Cajamarca (formerly Caxamarca). I. A N. department of Peru, bounded by the departments of Amazonas, Piura, Loreto, Ancachs, and Libertad; area, about 14,000 sq. m.; pop. 273,-000, including many mestizos and Indians, many of the latter being descendants of the Incas. The plain of Cajamarca, which bears a strong resemblance to that of Bogota, and like it was probably once the bed of a lake, is one of the most fertile in South America. The wheat harvest in the pampa is from 15 to 20 fold; but it is sometimes blighted by night frosts. Small mounds or hillocks of porphyry, once perhaps islands in the lake, are studded over the northern part of the plain, and break the wide expanse of smooth sandstone. Agriculture, cattle raising, the manufacture of coarse woollen, linen, and cotton fabrics, and washing for gold, constitute the chief occupations of the inhabitants. The department is divided into the provinces of Cajamarca, Cajabamba, Ce-lendin, Chota, Jaen, Hualgayoc, and Contu-maza. II. A city, capital of the department and province, on a river of the same name, in the valley of Caiamarca, 365 m.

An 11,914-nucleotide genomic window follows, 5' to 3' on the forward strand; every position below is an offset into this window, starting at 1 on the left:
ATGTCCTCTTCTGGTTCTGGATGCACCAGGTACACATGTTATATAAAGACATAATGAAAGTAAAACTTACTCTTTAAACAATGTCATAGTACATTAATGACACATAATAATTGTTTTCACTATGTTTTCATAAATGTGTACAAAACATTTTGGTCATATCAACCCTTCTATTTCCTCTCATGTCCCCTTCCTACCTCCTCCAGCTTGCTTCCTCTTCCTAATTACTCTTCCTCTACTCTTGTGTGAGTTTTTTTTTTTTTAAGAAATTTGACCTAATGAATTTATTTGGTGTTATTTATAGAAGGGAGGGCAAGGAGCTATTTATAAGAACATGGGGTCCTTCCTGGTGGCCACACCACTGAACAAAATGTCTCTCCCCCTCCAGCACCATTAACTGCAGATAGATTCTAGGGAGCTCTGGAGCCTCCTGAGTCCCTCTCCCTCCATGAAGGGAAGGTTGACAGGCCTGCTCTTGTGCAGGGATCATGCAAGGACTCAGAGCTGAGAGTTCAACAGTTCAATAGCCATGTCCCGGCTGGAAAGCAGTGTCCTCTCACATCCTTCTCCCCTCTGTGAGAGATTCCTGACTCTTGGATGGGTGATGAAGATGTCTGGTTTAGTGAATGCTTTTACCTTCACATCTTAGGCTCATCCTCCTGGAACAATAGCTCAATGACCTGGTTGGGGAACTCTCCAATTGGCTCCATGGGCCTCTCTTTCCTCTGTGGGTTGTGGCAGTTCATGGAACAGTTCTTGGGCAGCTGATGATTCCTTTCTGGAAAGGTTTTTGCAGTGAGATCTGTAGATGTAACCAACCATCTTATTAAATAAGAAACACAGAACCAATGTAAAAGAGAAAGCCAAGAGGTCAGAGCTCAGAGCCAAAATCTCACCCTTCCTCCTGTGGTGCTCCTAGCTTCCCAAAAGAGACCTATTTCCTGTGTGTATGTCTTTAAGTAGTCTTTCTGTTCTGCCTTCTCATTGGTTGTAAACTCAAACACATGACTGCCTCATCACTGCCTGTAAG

N. N. W. of Lima; pop. about 20,000. The original name of this city, the scene of the arrest, captivity, and judicial murder of the Inca Ata-huallpa in 1533, was Oasamarca, " city of frost." It lies at an elevation equal to that of Quito; but being sheltered by the surrounding mountains, its climate is mild and agreeable. In every direction in the vicinity are seen cultivated fields and gardens intersected by avenues of willows, varieties of the datura, bearing red, white, and yellow flowers, mimosas, and beautiful quinuar trees. The streets are wide and regular, and the houses, for the most part of mud and whitewashed, present a lively and pleasing aspect. The appearance of the churches, nearly all of cut stone of enormous dimensions, and embellished with spires and cupolas, is unusually imposing. A considerable trade is carried on with some of the seaports, especially Trujillo, and a railway now in process of construction (1873) will shortly connect Cajamarca with the port of Pacasmayo. Woollen, linen, and cotton goods, sword blades, daggers, and other articles of steel and of the precious metals, form the most important industry of the inhabitants.

Near the city stand the remains of the ancient residence of Atahuallpa, surrounded by fruit gardens and irrigated fields of lucerne; while in the distance are seen columns of smoke rising from the warm sulphur springs of Pulta-marca, still called Baflos del Inca, the Inca's baths. Some portions of the Inca's palace in the city, situated on a hill of porphyry, and originally hollowed out of the solid rock, have been converted into a jail and a town hall. The room in which Atahuallpa was confined for nine months is still pointed out. The custom of burying treasure was common among the ancient Peruvians, and subterraneous chambers still exist beneath many private dwellings in Cajamarca.